In the six weeks leading up to each live television broadcast, we promised a weekly Challenge Question to get your brain cells firing. This first one is about baseball on Mars. Some of the PTK veterans may recognize this question from the past, but we couldn't resist with the World Series rapidly approaching. Henceforth, you'll be greeted with only originals. Here now, Challenge Question #1: Let's say you have just been appointed Baseball Commissioner for Mars. You would like the game to be similar in difficulty to the game as played on Earth. With that in mind, how far back should you place the center field fence (so that it is just as hard to hit a home run). Assume that a center field fence on Earth is 410 feet from home plate. You are invited to send original student answers to us. We will list the names of these folks online and token prizes will be given out to a small number of the students with the best answers. Send your answers to Jan Wee at email@example.com. PLEASE include the words "CHALLENGE QUESTION" in the subject of the email.
The story below by Dr. Mike Malin is an example of an LFM Field Journal. The intent of these journals is to show the diversity of real tasks involved in the science of Mars. I'll include a sentence or two of background to help orient you towards the story which follows. Also, almost all authors have their biographies (with more background) on our Web site. I'll provide pointers to these bios to make it easier to connect to the richer backgrounds. But I'm not sure if there will ever be the full background that I think folks are really looking for. The info just doesn't exist. I'll try to share what we know about why these folks do what they do, but it definitely won't always have a neat start, middle and end. That would be great, but part of the cost of sharing the real world is that the real world is messy and hard to describe. Hopefully, these Field Journals will still be useful.
[Editor's note: Mike is in charge of several cameras which are going to Mars, including those on Mars Global Surveyor which is set to launch in only 20 days! Also he is leading the development of two cameras for the 1998 missions to Mars]
REVIEWING CAMERAS AND SPACECRAFT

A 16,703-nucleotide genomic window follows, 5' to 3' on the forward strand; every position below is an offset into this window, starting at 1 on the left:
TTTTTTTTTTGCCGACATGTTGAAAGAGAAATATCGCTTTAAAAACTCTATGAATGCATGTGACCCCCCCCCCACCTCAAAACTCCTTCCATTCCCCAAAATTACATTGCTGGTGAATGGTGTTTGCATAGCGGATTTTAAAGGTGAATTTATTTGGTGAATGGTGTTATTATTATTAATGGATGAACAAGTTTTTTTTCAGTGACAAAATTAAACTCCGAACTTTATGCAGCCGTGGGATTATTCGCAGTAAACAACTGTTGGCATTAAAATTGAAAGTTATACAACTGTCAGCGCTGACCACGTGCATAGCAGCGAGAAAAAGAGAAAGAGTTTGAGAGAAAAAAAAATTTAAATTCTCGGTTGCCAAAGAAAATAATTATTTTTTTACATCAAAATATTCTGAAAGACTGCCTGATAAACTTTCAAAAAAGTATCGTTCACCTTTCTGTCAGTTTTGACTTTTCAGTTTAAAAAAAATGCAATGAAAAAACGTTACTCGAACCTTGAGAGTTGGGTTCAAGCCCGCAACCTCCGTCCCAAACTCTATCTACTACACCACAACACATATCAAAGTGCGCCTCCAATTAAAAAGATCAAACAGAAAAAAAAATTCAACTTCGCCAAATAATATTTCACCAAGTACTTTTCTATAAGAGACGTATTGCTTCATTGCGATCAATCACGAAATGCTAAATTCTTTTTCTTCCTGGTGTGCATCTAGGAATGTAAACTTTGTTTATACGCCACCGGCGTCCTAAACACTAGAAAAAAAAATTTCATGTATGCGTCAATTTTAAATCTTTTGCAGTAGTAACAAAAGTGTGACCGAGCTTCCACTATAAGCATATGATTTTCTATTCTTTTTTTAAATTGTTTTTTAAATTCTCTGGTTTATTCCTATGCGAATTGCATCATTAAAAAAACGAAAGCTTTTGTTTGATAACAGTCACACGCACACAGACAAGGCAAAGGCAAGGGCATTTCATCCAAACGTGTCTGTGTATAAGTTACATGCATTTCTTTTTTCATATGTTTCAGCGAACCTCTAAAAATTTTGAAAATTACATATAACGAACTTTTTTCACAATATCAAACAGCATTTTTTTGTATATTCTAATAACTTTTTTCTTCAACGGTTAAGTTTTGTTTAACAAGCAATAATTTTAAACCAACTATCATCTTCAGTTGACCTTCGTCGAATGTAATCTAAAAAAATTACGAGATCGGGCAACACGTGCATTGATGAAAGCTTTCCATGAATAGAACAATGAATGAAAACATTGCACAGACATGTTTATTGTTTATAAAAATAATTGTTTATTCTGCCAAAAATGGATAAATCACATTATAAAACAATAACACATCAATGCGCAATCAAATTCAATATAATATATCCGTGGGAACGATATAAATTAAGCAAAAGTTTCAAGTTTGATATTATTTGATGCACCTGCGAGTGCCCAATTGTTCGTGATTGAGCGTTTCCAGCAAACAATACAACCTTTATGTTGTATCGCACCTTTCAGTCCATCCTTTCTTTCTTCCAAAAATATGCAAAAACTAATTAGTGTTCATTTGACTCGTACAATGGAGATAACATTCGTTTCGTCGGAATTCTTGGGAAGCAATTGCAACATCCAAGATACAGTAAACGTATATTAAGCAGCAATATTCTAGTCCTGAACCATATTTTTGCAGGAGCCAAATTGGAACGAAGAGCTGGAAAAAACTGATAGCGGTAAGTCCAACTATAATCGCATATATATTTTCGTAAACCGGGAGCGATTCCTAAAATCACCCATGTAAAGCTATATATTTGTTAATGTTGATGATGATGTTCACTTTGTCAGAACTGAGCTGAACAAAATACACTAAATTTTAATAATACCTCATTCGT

Mike Malin October 14, 1996 Two events important to the story of the Mars cameras occurred the week of October 7. On Tuesday, the electronic portions of the Mars Surveyor 1998 Orbiter Color Imager (which we call MARCI ("Marcy")) and Mars Surveyor 1998 Lander Descent Imager (MARDI) went through their "Critical Design Review," and on Thursday the Mars Global Surveyor went through its Mission Readiness Review. "Reviews" are meetings where you present to a group of experts the details of the work you have done, for them to carefully evaluate and to provide you advice based on their own knowledge and experience. It is like saving up all your homework assignments and class projects for a year (although you have also handed them in and they have been individually graded) and then having a meeting with not only your teachers, but other teachers from your school, the principal, and perhaps even professors from a nearby college or university. You get up in front of these people, tell them the results of your work, and they tell you what they think. To some people, reviews can be very scary because the criticism can be harsh if you are not prepared, or you can be embarrassed by either not doing good work, or having missed something important. However, I like reviews, because they give me the opportunity to pick the brains of experts who I would not otherwise get to think about my projects. I have learned from my own experience that I don't know everything, and so I very much like to seek help when I am doing something new (which is often the case). Reviews can be hard on one's ego, but their benefits far outweigh this negative feeling. The MARCI and MARDI review was held at the Jet Propulsion Laboratory in Pasadena (JPL). The "chairman" of the review (the person who leads the discussion and prepares the official report of the results) is also in charge of developing the system to operate future Mars missions. Among the other members of the "review board" were the JPL engineer in charge of science instruments for the Mars Pathfinder lander, a San Diego State University astronomer who builds and uses cameras on earth-bound telescopes, and the designer of the Mars Observer and Mars Global Surveyor cameras. Mike Caplinger, the lead engineer for the new cameras, presented most of the technical details of the design, with help from another of my engineers (Paul Otjens) and one our contractors, Charles Schmitz. The review lasted from 8:30 AM to 5 PM (I drove to Pasadena from San Diego the night before, in order to be there in the morning). MARCI and MARDI are on a very fast development schedule. We were selected less than a year ago, and must deliver the cameras to Lockheed Martin (the builder of the spacecraft) in 10 months from now. As a result, our review board felt that we still have some critical areas to work before we start building the electronics, although they also felt it would be hard to finish the cameras by August. They made several useful suggestions based on their common and diverse experiences in building and testing cameras, which we are now trying to incorporate into our near-term plans. In general, however, they thought we were ready to proceed, which was good news. The Mars Global Surveyor review was for the entire mission: spacecraft, science instruments, launch vehicle, and the system of people and computers that will run the spacecraft after launch. The intent of this review was basically boiled down to one question: Is Mars Global Surveyor ready to launch next month? The review included the president and several vice presidents of the division of Lockheed Martin that built the spacecraft, the director of the Mars Exploration Office at JPL, JPL's Chief Engineer, and several highly experienced engineers and scientists from NASA research centers, private industry, and universities. To attend this review, I had to fly to Denver from San Diego Wednesday afternoon (after driving home the night before from Pasadena). The meeting began at 7:30 AM. Both general and specific items of interest or concern were discussed until after 6:00 PM by more than 20 different "presenters," including the Project Manager and several of his deputies. My presentation, which lasted about 20 minutes in mid-afternoon, discussed spacecraft testing at Cape Canaveral in which the Mars Orbiter Camera (MOC) had participated, some repairs we had made to the camera since the last review, some of the potential problems we might face between now and launch, what we were doing to prevent anything going wrong, and what we would do if something did go wrong. This was much the same that everyone also presented, but each for their own portion of the mission. Because more is riding on the results of this review, the presentations were very honest, and the board's questions very probing. I think the general view was that the mission is in good shape and ready to launch, but that there were still things to worry about. I'm writing this journal entry on the airplane flying back to San Diego. It's been an exhausting week!